Obama pushes reading through eBook, library initiatives

30 Apr 2015 | Author: | No comments yet »

Library aims to give every student a card.

WASHINGTON (AP) — Linking reading to technology, the White House marshaled major book publishers to provide more than $250 million in free e-books to low-income students and is seeking commitments from local governments and schools across the country to ensure that every student has a library card. President Barack Obama was to announce the two initiatives Thursday at a Washington library as part of his two-year-old ConnectED program that aims to improve education through digital connectivity.

Today’s announcement is a continuation of ConnectED, a June, 2013, initiative with a goal of providing 99 percent of students with access to high-speed broadband and wireless Internet by 2018. “You hear about early literacy everywhere,” she said. “That’s the push, to get a handle on education at a young age so they have the tools to be successful.” Ms. The offer of e-books comes as low-income households still lag far behind others in computer ownership, but White House officials said libraries and schools in poor communities are increasing access to the Internet.

Sewell said the local pledge is in its early stages, but it has garnered support from Mayor Paula Hicks-Hudson and Toledo Public Schools Superintendent Romules Durant. The Institute of Museum and Library Services, the Urban Libraries Council, and the American Library Association have pledged to help libraries fulfill their goals. Several publishing companies, including the so-called “Big 5” of Hachette, Harper-Collins, Macmillan, Penguin Random House, and Simon & Schuster, have committed to donating a combined 10,000 of their most popular titles in the form of ebooks to schools and libraries over a three-year period. The books will be available on a variety of devices, including desktop computers, smart phones, and tablets, and can be accessed at libraries, schools, and homes. In a call with reporters Wednesday afternoon, Cecilia Munoz, director of the Domestic Policy Council, and Jeff Zients, National Economic Council director, emphasized the role of libraries as “pillars” for building literacy in low-income communities.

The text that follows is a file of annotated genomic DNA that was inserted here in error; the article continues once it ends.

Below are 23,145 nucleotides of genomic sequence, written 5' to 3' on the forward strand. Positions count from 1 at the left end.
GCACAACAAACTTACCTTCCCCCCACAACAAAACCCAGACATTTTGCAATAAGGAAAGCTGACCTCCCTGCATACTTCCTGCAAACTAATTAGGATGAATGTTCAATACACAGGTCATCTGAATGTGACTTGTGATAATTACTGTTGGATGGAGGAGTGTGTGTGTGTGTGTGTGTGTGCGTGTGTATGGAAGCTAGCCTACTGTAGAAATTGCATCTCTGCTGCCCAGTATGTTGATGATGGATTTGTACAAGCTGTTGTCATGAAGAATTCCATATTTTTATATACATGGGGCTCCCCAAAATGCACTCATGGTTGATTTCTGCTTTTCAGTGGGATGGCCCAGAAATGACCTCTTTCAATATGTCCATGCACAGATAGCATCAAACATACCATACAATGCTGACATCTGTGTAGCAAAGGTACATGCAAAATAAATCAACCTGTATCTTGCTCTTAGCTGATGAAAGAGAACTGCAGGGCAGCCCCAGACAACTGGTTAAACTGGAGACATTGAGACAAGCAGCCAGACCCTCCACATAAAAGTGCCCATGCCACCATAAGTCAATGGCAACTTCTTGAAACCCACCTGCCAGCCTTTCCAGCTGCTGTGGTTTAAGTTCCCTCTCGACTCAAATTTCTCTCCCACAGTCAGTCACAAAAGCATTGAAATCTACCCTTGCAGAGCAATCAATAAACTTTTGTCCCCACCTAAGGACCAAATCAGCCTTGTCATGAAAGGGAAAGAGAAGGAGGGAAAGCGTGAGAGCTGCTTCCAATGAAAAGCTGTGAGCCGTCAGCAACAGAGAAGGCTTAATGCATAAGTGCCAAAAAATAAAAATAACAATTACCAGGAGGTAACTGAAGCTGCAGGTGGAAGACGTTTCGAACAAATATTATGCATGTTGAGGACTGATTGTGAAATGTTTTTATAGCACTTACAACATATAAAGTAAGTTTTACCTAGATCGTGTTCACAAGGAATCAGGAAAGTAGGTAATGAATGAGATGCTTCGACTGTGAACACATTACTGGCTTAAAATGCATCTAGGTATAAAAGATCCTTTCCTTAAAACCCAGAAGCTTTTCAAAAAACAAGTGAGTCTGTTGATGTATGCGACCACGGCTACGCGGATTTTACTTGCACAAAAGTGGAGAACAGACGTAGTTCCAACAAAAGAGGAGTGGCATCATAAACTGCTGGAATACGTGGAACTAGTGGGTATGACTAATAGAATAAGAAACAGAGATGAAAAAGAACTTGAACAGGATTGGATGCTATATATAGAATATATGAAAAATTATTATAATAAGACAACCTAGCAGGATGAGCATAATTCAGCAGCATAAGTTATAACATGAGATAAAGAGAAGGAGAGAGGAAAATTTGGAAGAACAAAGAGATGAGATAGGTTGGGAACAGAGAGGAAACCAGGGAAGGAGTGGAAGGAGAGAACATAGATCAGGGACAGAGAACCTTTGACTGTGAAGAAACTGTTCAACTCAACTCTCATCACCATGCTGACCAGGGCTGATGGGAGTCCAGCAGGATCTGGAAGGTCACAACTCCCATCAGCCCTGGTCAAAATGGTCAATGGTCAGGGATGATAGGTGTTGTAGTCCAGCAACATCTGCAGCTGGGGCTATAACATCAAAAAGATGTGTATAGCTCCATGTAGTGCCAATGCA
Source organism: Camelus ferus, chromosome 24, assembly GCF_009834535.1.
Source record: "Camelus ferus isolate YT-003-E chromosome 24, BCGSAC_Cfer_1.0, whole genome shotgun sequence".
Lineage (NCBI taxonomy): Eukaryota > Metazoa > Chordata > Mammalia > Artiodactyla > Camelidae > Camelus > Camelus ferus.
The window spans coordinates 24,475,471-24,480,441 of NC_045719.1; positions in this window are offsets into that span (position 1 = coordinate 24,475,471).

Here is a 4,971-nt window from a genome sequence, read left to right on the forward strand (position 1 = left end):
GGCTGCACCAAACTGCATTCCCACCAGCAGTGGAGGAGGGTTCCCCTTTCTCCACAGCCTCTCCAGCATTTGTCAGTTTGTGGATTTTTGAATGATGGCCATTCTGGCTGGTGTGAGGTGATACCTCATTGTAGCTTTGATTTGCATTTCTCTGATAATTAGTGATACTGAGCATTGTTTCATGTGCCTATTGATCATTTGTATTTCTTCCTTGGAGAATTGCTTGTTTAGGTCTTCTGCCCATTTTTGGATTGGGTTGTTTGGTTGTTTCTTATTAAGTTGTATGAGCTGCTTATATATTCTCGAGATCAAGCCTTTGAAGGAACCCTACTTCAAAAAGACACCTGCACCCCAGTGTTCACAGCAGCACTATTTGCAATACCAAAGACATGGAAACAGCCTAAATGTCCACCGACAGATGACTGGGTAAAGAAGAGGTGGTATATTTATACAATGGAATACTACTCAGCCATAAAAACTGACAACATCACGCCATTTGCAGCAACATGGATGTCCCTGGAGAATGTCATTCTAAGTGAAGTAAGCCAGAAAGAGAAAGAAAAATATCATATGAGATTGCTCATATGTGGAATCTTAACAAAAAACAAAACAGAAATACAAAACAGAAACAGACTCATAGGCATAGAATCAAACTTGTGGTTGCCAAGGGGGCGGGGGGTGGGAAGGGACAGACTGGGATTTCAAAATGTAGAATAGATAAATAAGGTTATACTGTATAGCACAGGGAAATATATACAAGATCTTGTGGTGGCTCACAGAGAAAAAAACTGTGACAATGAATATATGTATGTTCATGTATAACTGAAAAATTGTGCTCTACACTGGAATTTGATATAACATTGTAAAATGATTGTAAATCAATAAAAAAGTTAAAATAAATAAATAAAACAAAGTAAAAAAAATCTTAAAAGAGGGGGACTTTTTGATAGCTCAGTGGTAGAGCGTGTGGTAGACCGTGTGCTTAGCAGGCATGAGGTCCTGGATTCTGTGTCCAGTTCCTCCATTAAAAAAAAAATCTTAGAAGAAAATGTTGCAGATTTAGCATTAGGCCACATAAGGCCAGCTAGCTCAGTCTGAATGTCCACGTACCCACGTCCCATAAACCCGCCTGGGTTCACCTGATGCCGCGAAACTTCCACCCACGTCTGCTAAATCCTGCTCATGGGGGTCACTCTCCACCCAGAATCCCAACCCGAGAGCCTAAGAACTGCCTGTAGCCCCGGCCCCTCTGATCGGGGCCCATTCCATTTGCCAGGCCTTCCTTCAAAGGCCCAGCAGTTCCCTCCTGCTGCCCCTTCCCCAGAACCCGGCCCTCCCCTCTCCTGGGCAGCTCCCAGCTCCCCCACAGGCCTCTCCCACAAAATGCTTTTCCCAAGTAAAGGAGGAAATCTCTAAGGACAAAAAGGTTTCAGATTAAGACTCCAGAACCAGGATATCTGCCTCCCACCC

The announcement comes just two days after Obama called on Americans to do “some soul searching” in the wake of recurrent black deaths at the hands of police and riots that have shaken minority communities, most recently in Baltimore. “If we’re serious about living up to what our country is about, then we have to consider what we can do to provide opportunities in every community, not just when they’re on the front page, but every day,” Zients said. If a comment violates these standards or our privacy statement or visitor’s agreement, click the “X” in the upper right corner of the comment box to report abuse.

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